Global developmental delay in children - Clinical Briefs - Brief Article

Author: Carrie Morantz, Brian Torrey
Date: Sept 1, 2003

The Quality Standards Subcommittee of the American Academy of Neurology and the Practice Committee of the Child Neurology Society have released a practice parameter on global developmental delay. "Evaluation of the Child with Global Developmental Delay" appears in the February 2003 issue of Neurology.

Global developmental delay is common and affects 1 to 3 percent of children. Included in the practice parameter are the following key points:

* Routine metabolic screening is not indicated in the initial evaluation of a child with global developmental delay.

* Even in the absence of dysmorphic features or features suggestive of a specific syndrome, routine cytogenetic studies and molecular testing for the fragile X mutation are recommended.

* The diagnosis of Rett syndrome should be considered in girls with unexplained moderate to severe developmental delay.

* Additional genetic studies (e.g., subtelomeric chromosomal rearrangements) also may be considered in selected children.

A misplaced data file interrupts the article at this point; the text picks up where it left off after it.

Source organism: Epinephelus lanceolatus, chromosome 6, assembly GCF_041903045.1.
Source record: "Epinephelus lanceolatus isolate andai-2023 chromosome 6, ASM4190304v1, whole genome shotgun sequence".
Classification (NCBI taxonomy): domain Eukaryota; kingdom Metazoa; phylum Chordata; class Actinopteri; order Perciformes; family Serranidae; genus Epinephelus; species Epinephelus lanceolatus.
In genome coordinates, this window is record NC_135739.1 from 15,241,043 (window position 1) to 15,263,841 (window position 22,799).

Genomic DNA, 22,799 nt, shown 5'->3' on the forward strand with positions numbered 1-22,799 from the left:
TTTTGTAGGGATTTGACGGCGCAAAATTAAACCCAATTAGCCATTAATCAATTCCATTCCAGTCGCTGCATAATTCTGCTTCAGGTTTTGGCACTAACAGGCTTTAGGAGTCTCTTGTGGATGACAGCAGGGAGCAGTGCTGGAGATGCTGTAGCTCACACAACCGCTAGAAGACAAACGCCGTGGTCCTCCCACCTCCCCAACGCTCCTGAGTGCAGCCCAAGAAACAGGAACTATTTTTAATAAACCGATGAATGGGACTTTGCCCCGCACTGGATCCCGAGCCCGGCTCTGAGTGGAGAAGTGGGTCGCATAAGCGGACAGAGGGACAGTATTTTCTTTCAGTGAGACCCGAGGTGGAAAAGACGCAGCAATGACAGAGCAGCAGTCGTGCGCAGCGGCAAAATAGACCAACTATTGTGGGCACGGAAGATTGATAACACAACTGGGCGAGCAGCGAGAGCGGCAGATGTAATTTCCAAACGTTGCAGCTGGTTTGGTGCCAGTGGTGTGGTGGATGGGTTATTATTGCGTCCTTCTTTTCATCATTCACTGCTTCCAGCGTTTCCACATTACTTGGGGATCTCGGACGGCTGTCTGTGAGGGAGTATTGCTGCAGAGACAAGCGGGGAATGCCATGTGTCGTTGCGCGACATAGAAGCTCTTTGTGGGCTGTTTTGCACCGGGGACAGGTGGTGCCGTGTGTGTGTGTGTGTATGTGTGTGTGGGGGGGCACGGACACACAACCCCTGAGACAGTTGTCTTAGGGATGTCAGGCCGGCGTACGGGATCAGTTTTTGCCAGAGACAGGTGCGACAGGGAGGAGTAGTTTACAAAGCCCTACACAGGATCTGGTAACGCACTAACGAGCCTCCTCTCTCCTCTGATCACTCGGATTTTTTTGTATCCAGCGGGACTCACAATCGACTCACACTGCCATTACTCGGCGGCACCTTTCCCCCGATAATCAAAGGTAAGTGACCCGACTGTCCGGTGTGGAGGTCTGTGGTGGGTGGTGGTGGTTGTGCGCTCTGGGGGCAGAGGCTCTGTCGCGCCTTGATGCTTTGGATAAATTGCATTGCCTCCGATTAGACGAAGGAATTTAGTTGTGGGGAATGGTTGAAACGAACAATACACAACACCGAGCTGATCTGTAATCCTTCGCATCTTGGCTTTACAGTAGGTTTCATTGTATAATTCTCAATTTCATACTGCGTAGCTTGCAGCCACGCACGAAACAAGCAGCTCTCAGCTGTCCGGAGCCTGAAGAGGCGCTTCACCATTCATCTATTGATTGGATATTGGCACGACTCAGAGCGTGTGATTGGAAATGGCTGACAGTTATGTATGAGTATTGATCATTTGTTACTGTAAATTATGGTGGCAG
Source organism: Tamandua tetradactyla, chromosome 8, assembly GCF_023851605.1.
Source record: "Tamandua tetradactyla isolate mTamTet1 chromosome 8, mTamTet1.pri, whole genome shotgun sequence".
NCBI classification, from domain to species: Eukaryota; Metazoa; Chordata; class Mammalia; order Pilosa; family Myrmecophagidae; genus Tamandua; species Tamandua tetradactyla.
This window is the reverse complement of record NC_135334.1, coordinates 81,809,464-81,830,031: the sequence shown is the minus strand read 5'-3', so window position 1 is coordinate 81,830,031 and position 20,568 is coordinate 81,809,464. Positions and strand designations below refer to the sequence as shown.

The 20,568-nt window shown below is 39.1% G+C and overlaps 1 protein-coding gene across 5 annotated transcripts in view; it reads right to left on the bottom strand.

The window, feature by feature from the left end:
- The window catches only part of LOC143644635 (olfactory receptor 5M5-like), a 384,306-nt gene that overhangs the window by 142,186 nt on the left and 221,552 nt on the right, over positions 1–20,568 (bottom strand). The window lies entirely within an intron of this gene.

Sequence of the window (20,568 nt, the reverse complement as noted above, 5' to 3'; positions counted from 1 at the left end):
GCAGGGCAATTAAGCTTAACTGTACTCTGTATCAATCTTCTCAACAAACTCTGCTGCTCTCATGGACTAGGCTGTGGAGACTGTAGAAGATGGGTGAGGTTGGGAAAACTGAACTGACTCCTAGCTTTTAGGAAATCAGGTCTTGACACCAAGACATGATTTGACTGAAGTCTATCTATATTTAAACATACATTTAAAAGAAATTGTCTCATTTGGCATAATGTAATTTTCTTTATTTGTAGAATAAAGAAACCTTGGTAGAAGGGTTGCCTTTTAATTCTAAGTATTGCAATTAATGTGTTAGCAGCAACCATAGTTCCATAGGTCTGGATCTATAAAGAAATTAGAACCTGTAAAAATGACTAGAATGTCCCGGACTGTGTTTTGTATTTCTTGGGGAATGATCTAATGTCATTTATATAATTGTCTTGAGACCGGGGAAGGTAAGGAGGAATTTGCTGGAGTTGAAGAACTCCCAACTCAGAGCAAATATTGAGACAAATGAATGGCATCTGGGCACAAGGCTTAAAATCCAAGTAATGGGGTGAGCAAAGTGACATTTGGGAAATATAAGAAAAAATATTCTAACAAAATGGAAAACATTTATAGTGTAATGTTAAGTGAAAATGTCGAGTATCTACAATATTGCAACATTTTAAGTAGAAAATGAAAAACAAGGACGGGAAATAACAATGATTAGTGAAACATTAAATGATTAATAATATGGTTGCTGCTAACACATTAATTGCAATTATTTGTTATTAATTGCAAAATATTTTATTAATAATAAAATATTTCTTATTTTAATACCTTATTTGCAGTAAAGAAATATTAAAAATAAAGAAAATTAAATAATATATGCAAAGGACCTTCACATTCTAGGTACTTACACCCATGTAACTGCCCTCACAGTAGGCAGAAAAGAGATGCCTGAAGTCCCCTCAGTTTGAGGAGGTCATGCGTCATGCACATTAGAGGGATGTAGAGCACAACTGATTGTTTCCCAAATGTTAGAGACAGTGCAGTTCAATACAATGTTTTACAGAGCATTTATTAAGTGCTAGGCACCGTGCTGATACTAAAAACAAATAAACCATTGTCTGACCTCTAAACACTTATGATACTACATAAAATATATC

* Evaluation of serum lead levels should be restricted to those children with identifiable risk factors for excessive lead exposure.

* Thyroid studies need not be undertaken (unless clinically indicated) if the child underwent newborn screening.

* An electroencephalogram is not recommended as part of the initial evaluation unless there are historical features suggestive of epilepsy or a specific epileptic syndrome. Routine neuroimaging, with magnetic resonance imaging preferred to computed tomography, is recommended, particularly if abnormalities are found on physical examination.

* Because of the increased incidence of visual and auditory impairments, children with global developmental delay may undergo appropriate visual and audiometric assessment at the time of diagnosis.

COPYRIGHT 2003 American Academy of Family PhysiciansCOPYRIGHT 2003 Gale Group

 
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